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1 New accounts with a minimum investment amount of $50 are offered through the Thrivent Mutual Funds “automatic purchase plan.” Otherwise, the minimum initial investment requirement is $2,000 for non-retirement accounts and $1,000 for IRA or tax-deferred accounts, minimum subsequent investment requirement is $50 for all account types. $50 a month automatic investment does not apply to the Thrivent Money Market Fund or Thrivent Limited Maturity Bond Fund, which have a minimum monthly investment of $100.

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Mark Simenstad
Chief Investment Strategist


Solid economic growth on the horizon

By Mark Simenstad, Chief Investment Strategist | 04/06/2021


The current environment for the investment markets remains very dynamic as investors incorporate a multitude of factors in developing appropriate strategies for their portfolios. However, the central theme encompassing all these factors is the pandemic and its effect on business strategies, government polices and consumer behaviors.

Some of the major shifts in the markets that began in the 4th quarter of 2020 have continued into the new year – but not in a steady progression.

Improving economic environment

As positive evidence of the effectiveness of the vaccines and their distribution has become more apparent, the market continued to respond by factoring in the increasing probability of a durable re-opening of the economy.

“Mobility” is a new metric that can only be measured through ubiquitous cell phone and GPS tracking.  This data is considered a good precursor to stronger economic activity. As the incidence of COVID infection has declined and vaccination rates have grown, mobility metrics have moved up considerably, indicating that people are starting to engage in the economy again.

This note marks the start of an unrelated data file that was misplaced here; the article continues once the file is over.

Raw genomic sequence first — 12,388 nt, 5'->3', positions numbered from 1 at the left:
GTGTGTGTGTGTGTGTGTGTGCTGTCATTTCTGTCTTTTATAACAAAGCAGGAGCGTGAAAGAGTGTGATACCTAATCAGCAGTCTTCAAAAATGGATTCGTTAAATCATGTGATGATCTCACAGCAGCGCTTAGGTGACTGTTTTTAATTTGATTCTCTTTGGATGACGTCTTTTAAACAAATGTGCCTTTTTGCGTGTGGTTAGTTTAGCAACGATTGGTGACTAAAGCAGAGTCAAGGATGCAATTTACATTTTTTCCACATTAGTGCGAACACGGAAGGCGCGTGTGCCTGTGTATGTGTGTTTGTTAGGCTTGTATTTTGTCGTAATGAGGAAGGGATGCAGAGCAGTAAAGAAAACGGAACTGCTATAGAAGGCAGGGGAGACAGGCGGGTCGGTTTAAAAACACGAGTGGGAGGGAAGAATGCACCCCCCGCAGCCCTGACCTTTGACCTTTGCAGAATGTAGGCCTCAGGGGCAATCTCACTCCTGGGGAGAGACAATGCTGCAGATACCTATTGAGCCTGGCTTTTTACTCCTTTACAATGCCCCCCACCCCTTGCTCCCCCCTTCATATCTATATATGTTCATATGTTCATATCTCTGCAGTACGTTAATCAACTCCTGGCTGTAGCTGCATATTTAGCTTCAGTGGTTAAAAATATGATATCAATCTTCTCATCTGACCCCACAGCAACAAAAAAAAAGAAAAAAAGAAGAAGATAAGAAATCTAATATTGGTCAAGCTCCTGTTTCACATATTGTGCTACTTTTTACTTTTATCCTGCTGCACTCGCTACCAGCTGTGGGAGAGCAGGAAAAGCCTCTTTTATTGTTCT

Government policies have injected enormous amounts of cash into consumers’ pockets and provided access to abundant low-cost capital for corporations. Consumers have considerable wherewithal to spend, and corporations are confident they have solid funding to accommodate increasing levels of demand.

As always, the bond market has been a key indicator regarding the direction of the economy. Since the beginning of the year, long-term interest rates are up 0.75%, while short-term rates, anchored by Federal Reserve (Fed) policy, have not changed. This movement of yields on longer maturity bonds rising faster than yields on shorter maturity bonds is known as a “steepening yield curve.” Historically this has been one of the best indicators of impending economic growth.

However, these developments have also contributed to growing anxiety about the potential for rising inflation, which has been dormant in recent years. Treasury inflation protected securities (TIPS) are now pricing in rising inflation, commodity prices have surged, and housing prices have vaulted higher.

Meanwhile reported inflation statistics remain at about 1.5% and are not confirming the growing market concern. However, inflation is a lagging indicator. It is expected that inflation could hit at least the Fed’s long-held target of 2%, based on widespread shortages caused by the pandemic’s impact on supply chains, massive liquidity in the system, and pent-up demand.

Rising rates and rotation

Rising interest rates and expected economic improvement continue to drive investor rotation from the long winning growth sectors of the economy to the economically sensitive areas of the economy and into the value and small cap equity sectors. It is also fueling growing interest in industries oriented to energy, financial services, and consumer discretionary products.

This rotational shift, which began with startling force in November 2020, has shown some signs of waning recently. The small cap sector, which continued to surge at the start of the year, has now pulled back, and the large cap growth sector is showing signs of reestablishing its strength. However, this may be just another blip in an up-and-down trend that characterized the 1st quarter.

Key “big picture” issues

What are the key areas that will influence the direction of the economy and the markets for the balance of 2021? While the following key areas are interrelated, most are currently moving in a trend that remains supportive of the economy and the equity market – but not the bond market.